SPRINGFIELD — A key lawmaker said Sunday that legislation restricting so-called assault weapons isn't likely to come up in the final days of the lame-duck session.
State Rep. Elaine Nekritz is chairwoman of a House judiciary committee that was scheduled Sunday to take up a bill limiting certain types of guns. But the Chicago-area Democrat said since the Senate didn't vote on similar legislation last week, there was no reason for the House to take it up.
She didn't expect a weapons ban to come up before the committee again before new lawmakers are sworn in on Wednesday for the start of the 98th General Assembly.
A number of gun-rights supporters attended the House Judiciary Civil Law Committee meeting on Sunday, and cheered when Nekritz made the announcement. Nekritz said she was aware the issue has generated a great deal of interest.
"My phone has been buzzing nonstop, as I'm sure have the email boxes of other members of this committee. However, we are not going to proceed on the legislation regarding the assault weapons ban, and I think that that will be the case for the balance of the 97th General Assembly," Nekritz said.
Rep. Dwight Kay, R-Glen Carbon, who is the metro-east's only member of the committee and is a supporter of gun rights, said afterward he had been expected the committee to vote on the bill.
"It sounded to me like they were a little apprehensive about trying to move this bill today," Kay said. "I find that rather curious, because I think they have the votes to pass it."
Last week, a Senate committee approved curbs on assault weapons and high-capacity ammunition magazines, but those bills didn't move to the floor. Proponents of the measures apparently were counting on votes from one or more senators who were absent.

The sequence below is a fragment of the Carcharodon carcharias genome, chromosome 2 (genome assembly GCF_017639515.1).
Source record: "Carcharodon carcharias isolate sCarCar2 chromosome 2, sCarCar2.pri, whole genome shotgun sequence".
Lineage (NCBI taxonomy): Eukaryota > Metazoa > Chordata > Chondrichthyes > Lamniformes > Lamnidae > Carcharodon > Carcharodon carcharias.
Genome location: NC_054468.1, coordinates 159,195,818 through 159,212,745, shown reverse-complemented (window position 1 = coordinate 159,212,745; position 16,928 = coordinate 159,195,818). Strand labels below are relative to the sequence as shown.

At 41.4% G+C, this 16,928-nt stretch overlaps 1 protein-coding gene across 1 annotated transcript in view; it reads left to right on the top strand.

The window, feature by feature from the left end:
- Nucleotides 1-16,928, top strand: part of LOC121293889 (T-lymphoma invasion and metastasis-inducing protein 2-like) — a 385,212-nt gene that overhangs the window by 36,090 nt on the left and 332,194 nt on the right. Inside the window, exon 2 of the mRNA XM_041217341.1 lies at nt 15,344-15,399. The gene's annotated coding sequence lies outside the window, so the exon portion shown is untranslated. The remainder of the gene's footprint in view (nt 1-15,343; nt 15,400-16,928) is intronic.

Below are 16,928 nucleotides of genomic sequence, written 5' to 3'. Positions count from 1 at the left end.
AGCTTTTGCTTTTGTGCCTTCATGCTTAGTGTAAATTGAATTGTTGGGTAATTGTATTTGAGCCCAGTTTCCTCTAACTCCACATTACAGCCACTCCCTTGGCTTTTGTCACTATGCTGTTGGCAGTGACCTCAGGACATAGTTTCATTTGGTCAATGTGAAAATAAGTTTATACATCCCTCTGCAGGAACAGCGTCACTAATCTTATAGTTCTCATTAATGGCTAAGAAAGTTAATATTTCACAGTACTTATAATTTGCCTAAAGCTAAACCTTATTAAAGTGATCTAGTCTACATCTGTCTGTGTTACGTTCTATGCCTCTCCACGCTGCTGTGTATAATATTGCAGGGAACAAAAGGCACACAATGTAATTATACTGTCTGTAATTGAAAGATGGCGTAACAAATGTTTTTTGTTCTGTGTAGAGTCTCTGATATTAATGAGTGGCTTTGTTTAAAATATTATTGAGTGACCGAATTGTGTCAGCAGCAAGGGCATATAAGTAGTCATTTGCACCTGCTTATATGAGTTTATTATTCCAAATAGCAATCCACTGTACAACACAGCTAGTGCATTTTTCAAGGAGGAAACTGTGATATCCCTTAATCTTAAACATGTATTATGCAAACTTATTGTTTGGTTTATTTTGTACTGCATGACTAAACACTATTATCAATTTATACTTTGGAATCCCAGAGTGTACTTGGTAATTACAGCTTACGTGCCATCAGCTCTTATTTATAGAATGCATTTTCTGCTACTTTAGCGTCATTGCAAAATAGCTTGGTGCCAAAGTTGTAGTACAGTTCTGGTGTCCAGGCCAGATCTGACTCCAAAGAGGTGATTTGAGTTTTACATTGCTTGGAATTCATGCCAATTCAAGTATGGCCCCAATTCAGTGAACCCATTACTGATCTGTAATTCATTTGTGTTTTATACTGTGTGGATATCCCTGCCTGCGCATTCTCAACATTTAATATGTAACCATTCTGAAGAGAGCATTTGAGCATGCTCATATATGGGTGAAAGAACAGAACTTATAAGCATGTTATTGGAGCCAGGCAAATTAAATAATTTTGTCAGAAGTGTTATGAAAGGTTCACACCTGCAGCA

The Senate adjourned Thursday. Senate President John Cullerton said senators could return Tuesday.
The House measure is outlined in an amendment to Senate Bill 2899, a bill that originally involved probation officers.
It would ban specific semiautomatic guns such as the Colt AR-15, the Intratec Tec-9, the Beretta AR-70, Kalashnikovs, and makes such as Norinco and Uzi. It also would ban any semiautomatic shotgun that has a revolving cylinder, a folding or telescoping stock, a pistol grip or thumbhole stock, or a shroud that encircles the barrel to prevent burning the shooter's non-trigger hand.
It also would ban any semiautomatic pistol that can accept a detachable magazine and has one of five other characteristics, such as a weight exceeding 50 ounces when unloaded.
In addition, it would ban semiautomatic rifles with a fixed magazine that can accept more than 10 bullets. Also on the list: semiautomatic rifles that accept detachable magazines and have one of three other characteristics, such as a pistol grip or thumbhole stock.
People who already own any of the listed weapons would be able to keep them, but the weapons would have to be registered with Illinois State Police, at a fee of $10 or $15 per gun.
The Associated Press contributed to this report.